N.C. Governor Vetoes Teacher Pay Bills, Seeks Higher Raises

Article Tools
  • PrintPrinter-Friendly
  • EmailEmail Article
  • ReprintReprints
  • CommentsComments

Raleigh, N.C.

North Carolina's governor vetoed bills that increase teacher pay, describing the increases as "paltry" and asking Republican legislators to work with him for higher salaries for teachers.

The state shouldn't accept the inadequate raises approved last week by the GOP-controlled legislature, not "when we have an opportunity to do more," Gov. Roy Cooper said at a news conference Friday.

Cooper said he vetoed four bills: two dealing with pay increases for teachers and noninstructional staff and two others that he said allow for "fiscally irresponsible corporate tax cuts."

The pay-raise bills that Cooper vetoed included teacher raises of 3.9 percent over two years, including step increases for longevity. The bills also included a 2 percent raise for noninstructional staff.

"The General Assembly continues to shortchange teachers and non-certified personnel like cafeteria workers, bus drivers and teacher assistants, despite a robust economy and decent raises for other state employees," Cooper said in a news release.

See Also: Teacher Pay: How Salaries, Pensions, and Benefits Work in Schools

He said he was willing to negotiate salary increases as part of a "mini-budget," like previous ones that Republicans passed when they couldn't muster the votes to override Cooper's veto of the entire budget. And he said he would do so separate from the Medicaid expansion that's a main focus for the governor and is one of the reasons that Cooper and legislators are at a stalemate on the budget.

The North Carolina Association of Educators, the state's largest education advocacy group, said it supports Cooper.

"North Carolina educators rejected the Republican budget as anemic and insulting in June, and we reject essentially the same today," NCAE President Mark Jewell said in a tweet. The NCAE demands that legislative leaders "stop wasting time on failed veto overrides and unpopular corporate tax cuts and start spending time doing the hard work of governing," he said.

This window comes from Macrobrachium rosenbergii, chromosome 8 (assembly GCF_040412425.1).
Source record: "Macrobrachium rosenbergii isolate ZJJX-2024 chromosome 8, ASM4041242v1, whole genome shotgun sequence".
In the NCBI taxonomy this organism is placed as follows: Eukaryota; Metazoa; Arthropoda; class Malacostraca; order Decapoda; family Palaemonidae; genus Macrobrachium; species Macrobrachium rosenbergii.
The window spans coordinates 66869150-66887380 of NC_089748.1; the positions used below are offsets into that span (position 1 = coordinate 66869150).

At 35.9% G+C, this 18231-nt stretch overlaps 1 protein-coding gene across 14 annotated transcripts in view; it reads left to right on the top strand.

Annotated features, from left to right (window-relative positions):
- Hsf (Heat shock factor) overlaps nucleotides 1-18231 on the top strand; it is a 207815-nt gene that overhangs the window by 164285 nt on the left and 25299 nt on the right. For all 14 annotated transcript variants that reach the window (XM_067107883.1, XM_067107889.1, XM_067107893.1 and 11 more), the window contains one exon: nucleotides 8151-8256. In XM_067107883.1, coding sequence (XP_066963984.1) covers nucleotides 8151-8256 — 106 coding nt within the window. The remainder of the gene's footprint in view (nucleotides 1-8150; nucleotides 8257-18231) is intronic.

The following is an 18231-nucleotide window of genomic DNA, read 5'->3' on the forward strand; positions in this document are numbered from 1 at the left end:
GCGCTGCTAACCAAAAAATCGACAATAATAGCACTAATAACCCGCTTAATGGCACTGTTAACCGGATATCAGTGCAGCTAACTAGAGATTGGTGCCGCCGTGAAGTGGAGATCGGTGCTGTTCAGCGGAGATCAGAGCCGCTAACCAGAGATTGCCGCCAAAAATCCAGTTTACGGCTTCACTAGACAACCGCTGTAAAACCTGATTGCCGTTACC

Republicans expressed disinterest in working with Cooper, who "uses teachers as pawns, blocking their pay increase then trying to convince them it's all the Republicans' fault," Senate leader Phil Berger said in a news release.

House Speaker Tim Moore seemed dubious that Cooper would negotiate the salary increases separately from other issues. "His refusal to raise teacher pay in favor of playing political games on separate issues is causing real harm to educators' families ..." Moore said in a news release.

Legislators went home Oct. 31 without enacting a two-year budget after a nine-month session. They'll return Wednesday to consider changes to the state's congressional district map.

Related Blog

The adjournment resolution says they can also return to vote on House-Senate compromise legislation that has or is already being negotiated, such as hemp farming legislation and another funding bill to pay for recent hurricane damages.

The resolution also said that overrides of Cooper's vetoes won't be considered until January. That means action can't occur on the budget bill or funding to carry out the state's long-planned Medicaid managed-care overhaul.

But legislative leaders have enough parliamentary maneuvers that they can use to take action if they decide to do so.

Web Only

Related Opinion
Notice: We recently upgraded our comments. (Learn more here.) If you are logged in as a subscriber or registered user and already have a Display Name on edweek.org, you can post comments. If you do not already have a Display Name, please create one here.
Ground Rules for Posting
We encourage lively debate, but please be respectful of others. Profanity and personal attacks are prohibited. By commenting, you are agreeing to abide by our user agreement.
All comments are public.

Back to Top Back to Top

Most Popular Stories





Sponsor Insights

Vocabulary Development for Striving Readers

Free Ebook: How to Implement a Coding Program in Schools

Successful Intervention Builds Student Success

Effective Ways to Support Students with Dyslexia

Stop cobbling together your EdTech

Integrate Science and ELA with Informational Text

Can self-efficacy impact growth for ELLs?

Disruptive Tech Integration for Meaningful Learning

Building Community for Social Good

5 Resources on the Power of Interoperability from Unified Edtech

New campaign for UN World Teachers Day

5 Game-Changers in Today’s Digital Learning Platforms

Hiding in Plain Sight - 7 Common Signs of Dyslexia in the Classroom

The research: Reading Benchmark Assessments

Shifting Mindsets: A Guide for Training Paraeducators to Think Differently About Challenging Behavior

All Students Are Language Learners: The Imagine Learning Language Advantage™

Shifting Mindsets: A Guide for Training Paraeducators to Think Differently About Challenging Behavior

How to Support All Students with Equitable Pathways

2019 K-12 Digital Content Report

3-D Learning & Assessment for K–5 Science

Climate Change, LGBTQ Issues, Politics & Race: Instructional Materials for Teaching Complex Topics

Closing the Science Achievement Gap

Evidence-based Coaching: Key Driver(s) of Scalable Improvement District-Wide

Advancing Literacy with Large Print

Research Sheds New Light on the Reading Brain

Tips for Supporting English Learners Through Personalized Approaches

Response to Intervention Centered on Student Learning

The Nonnegotiable Attributes of Effective Feedback

SEE MORE Insights >